We recently moved to the Vision Institute, just in the center of Paris, led by José Sahel. This structure combined various approaches, from computational modelling to gene therapy in order understand how information is processed and encoded in the retina, but also in the primary visual cortex. To give you a summary with numbers, here is what the Vision Institute is:
The final goal of the Institute is to developed retinal implants, or prosthesis, in order to treat diseases such as retinis pigmentosa. The field of prosthesic is a blooming field, for example with cochlear implants that are now widely used, and vision is just the next step.
We are happy to announce the second beta release of Brian 2.0, developed by Marcel Stimberg, Dan Goodman and Romain Brette!
This new version contains important bug fixes and improvements, we therefore strongly recommend all users of Brian 2 to upgrade. If you are a user new to Brian, we’d also recommend to directly start with the Brian 2 beta instead of using the stable release of Brian 1. Please click here to get more info
Together with Olivier Marre, we developed a code to address the problem of Spike Sorting for large Multi Electrode Arrays, inspired from the following publication, and name "SpyKING CIRCUS". By using a greedy template-matching approach, and state-of-the art clustering techniques, the code is able, using multi CPU and GPUs, to run in realtime on a small number of nodes. For example, 252 channels with a total of 500 templates (so putative cells) extracted from recordings are sorted in realtime with 5 nodes, each of them with a GPU. Scaling is straightforward, linear, and not bounded by any memory issue. Templates are extracted once for all at the beginning of the sorting, from the whole dataset, and then fitted on-the-fly to the data. If you are interested, please contact us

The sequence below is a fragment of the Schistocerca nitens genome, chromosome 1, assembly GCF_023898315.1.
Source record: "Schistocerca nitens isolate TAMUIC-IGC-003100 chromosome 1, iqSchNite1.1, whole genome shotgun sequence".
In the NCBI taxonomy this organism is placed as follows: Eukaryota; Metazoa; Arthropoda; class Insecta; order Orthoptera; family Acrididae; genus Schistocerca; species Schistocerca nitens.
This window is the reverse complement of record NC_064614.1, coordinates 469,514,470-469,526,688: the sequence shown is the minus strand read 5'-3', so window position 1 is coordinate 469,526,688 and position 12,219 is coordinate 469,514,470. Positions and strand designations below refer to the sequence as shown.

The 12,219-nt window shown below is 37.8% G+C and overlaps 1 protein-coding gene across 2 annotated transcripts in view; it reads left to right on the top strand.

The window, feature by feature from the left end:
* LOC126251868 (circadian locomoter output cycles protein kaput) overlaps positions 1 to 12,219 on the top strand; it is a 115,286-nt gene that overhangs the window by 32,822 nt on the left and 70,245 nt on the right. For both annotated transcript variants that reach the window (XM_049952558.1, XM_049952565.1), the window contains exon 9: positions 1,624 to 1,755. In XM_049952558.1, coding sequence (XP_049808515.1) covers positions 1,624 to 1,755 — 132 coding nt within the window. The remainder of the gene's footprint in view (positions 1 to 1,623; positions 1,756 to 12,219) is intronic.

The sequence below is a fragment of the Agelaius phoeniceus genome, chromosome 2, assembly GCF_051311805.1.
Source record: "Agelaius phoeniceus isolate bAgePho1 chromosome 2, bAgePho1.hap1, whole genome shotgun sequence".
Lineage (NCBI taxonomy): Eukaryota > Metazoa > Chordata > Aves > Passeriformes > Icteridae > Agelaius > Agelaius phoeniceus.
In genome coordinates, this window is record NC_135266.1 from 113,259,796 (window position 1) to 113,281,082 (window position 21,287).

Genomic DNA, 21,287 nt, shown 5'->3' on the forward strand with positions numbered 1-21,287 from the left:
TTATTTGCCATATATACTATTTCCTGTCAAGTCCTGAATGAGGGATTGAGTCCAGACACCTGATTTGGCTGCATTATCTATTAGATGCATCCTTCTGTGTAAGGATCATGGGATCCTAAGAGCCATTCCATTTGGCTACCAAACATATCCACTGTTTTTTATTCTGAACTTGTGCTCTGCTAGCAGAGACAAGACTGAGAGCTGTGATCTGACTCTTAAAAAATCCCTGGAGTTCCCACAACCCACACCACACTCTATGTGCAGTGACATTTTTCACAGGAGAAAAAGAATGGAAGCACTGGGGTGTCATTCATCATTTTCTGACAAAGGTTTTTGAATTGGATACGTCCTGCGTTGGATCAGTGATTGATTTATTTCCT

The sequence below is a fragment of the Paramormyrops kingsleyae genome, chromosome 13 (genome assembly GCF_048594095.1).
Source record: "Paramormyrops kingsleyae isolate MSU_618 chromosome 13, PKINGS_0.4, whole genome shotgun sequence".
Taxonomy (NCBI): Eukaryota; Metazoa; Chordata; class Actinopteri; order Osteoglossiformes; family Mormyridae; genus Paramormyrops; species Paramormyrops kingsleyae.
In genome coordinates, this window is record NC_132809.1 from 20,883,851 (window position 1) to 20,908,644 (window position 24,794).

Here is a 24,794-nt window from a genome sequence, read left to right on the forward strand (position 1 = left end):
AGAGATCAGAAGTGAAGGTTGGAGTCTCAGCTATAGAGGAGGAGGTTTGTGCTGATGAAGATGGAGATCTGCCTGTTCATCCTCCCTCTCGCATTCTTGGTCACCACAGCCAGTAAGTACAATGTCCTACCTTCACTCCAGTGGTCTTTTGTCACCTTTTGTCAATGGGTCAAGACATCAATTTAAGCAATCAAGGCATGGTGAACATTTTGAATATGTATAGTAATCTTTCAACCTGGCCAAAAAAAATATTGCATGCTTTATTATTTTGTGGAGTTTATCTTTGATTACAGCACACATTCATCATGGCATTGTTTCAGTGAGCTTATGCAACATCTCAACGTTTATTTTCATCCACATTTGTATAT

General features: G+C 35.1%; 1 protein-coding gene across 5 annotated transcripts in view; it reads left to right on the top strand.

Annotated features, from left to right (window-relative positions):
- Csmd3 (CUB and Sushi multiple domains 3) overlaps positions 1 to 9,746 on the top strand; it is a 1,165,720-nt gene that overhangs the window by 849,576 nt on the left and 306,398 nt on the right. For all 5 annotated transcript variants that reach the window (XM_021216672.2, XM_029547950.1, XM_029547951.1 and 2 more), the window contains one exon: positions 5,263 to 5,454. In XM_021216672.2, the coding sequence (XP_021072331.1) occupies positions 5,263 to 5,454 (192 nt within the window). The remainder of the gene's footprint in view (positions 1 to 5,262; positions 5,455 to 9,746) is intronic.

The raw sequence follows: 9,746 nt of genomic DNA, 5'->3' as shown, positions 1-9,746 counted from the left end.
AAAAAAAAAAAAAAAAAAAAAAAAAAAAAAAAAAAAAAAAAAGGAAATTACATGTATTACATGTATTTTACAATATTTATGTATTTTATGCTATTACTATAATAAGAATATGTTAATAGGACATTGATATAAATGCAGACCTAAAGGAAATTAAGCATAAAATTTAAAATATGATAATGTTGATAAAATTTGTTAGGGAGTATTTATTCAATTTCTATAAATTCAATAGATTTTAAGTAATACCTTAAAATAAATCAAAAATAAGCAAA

To know more about it, see the Following Section
Synaptic plasticity and homeostasis
Pierre Yger, Institut de la Vision, Paris (France)
Matthieu Gilson, Universitat Pompeu Febra, Barcelona (Spain)
This workshop will gather leading experimentalists and theoreticians to discuss latest results and models on synaptic plasticity and homeostasis in sensory cortices. Whether synaptic changes strongly depend on the exact timing of spikes, or on average firing rates is still a matter of debate and may vary from area to area. However, it is robustly observed, in vitro and in vivo, that homeostatic mechanisms are important to regulate the global activity. The workshop will therefore be a unique opportunity to address various questions:
- How is homeostatic regulation expressed both in vitro and in vivo?
- How can it be combined with Hebbian forms of learning? Are those two mechanisms competing at a single synapse?
- What are the functional implications of those plasticity mechanisms?
- From a modeler’s point of view, what are the different possible implementations of homeostasis, and what are the links with meta-plasticity?
- Sami El-Boustani, MIT, USA
- Claudia Clopath, Imperial College, UK
- Jesper Sjöstrom, Mc Gill University, Canada
- Christian Tetzlaff, BCCN Göttingen, Germany
- Taro Toyoizumi, RIKEN BSI, Japan
- Alanna Watt, Mc Gill University, Canada
- Pierre Yger, Institut de la Vision, France
- Friedemann Zenke, EPFL, Switzerland
More information will be added soon